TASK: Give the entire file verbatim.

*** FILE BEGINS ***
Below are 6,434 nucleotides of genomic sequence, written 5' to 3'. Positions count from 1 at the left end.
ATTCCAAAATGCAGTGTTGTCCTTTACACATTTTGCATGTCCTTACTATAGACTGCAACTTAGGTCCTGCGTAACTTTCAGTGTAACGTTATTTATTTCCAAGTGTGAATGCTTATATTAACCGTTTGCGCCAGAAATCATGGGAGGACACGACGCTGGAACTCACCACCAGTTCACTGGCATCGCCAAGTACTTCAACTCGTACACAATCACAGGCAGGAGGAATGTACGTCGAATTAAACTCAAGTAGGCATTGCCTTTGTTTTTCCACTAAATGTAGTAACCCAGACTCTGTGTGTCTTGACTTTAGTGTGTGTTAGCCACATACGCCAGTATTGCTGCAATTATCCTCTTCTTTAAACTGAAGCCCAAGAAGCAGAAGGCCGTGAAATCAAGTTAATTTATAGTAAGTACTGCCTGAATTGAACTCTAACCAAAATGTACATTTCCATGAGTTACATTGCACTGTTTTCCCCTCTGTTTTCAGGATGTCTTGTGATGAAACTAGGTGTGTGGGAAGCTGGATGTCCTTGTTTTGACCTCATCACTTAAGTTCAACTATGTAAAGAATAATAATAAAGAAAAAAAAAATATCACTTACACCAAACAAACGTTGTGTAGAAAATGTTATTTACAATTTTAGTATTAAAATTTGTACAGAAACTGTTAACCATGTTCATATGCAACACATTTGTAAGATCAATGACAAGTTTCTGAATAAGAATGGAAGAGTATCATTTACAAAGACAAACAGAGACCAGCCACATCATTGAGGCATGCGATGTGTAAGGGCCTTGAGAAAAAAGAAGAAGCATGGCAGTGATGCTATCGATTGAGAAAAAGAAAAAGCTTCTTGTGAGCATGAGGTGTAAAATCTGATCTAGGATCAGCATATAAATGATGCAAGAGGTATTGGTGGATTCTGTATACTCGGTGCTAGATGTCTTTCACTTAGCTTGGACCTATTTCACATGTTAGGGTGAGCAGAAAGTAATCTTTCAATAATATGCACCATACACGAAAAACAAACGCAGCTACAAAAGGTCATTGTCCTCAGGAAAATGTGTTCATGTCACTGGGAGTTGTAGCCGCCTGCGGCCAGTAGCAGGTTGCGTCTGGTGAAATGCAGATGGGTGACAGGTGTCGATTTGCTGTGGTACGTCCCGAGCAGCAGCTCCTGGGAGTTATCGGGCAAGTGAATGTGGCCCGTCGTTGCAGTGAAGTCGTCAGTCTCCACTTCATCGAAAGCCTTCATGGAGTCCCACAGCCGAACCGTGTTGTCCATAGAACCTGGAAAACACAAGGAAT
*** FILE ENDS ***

Below are 6,434 nucleotides of genomic sequence, written 5' to 3'. Positions count from 1 at the left end.
ATTCCAAAATGCAGTGTTGTCCTTTACACATTTTGCATGTCCTTACTATAGACTGCAACTTAGGTCCTGCGTAACTTTCAGTGTAACGTTATTTATTTCCAAGTGTGAATGCTTATATTAACCGTTTGCGCCAGAAATCATGGGAGGACACGACGCTGGAACTCACCACCAGTTCACTGGCATCGCCAAGTACTTCAACTCGTACACAATCACAGGCAGGAGGAATGTACGTCGAATTAAACTCAAGTAGGCATTGCCTTTGTTTTTCCACTAAATGTAGTAACCCAGACTCTGTGTGTCTTGACTTTAGTGTGTGTTAGCCACATACGCCAGTATTGCTGCAATTATCCTCTTCTTTAAACTGAAGCCCAAGAAGCAGAAGGCCGTGAAATCAAGTTAATTTATAGTAAGTACTGCCTGAATTGAACTCTAACCAAAATGTACATTTCCATGAGTTACATTGCACTGTTTTCCCCTCTGTTTTCAGGATGTCTTGTGATGAAACTAGGTGTGTGGGAAGCTGGATGTCCTTGTTTTGACCTCATCACTTAAGTTCAACTATGTAAAGAATAATAATAAAGAAAAAAAAAATATCACTTACACCAAACAAACGTTGTGTAGAAAATGTTATTTACAATTTTAGTATTAAAATTTGTACAGAAACTGTTAACCATGTTCATATGCAACACATTTGTAAGATCAATGACAAGTTTCTGAATAAGAATGGAAGAGTATCATTTACAAAGACAAACAGAGACCAGCCACATCATTGAGGCATGCGATGTGTAAGGGCCTTGAGAAAAAAGAAGAAGCATGGCAGTGATGCTATCGATTGAGAAAAAGAAAAAGCTTCTTGTGAGCATGAGGTGTAAAATCTGATCTAGGATCAGCATATAAATGATGCAAGAGGTATTGGTGGATTCTGTATACTCGGTGCTAGATGTCTTTCACTTAGCTTGGACCTATTTCACATGTTAGGGTGAGCAGAAAGTAATCTTTCAATAATATGCACCATACACGAAAAACAAACGCAGCTACAAAAGGTCATTGTCCTCAGGAAAATGTGTTCATGTCACTGGGAGTTGTAGCCGCCTGCGGCCAGTAGCAGGTTGCGTCTGGTGAAATGCAGATGGGTGACAGGTGTCGATTTGCTGTGGTACGTCCCGAGCAGCAGCTCCTGGGAGTTATCGGGCAAGTGAATGTGGCCCGTCGTTGCAGTGAAGTCGTCAGTCTCCACTTCATCGAAAGCCTTCATGGAGTCCCACAGCCGAACCGTGTTGTCCATAGAACCTGGAAAACACAAGGAAT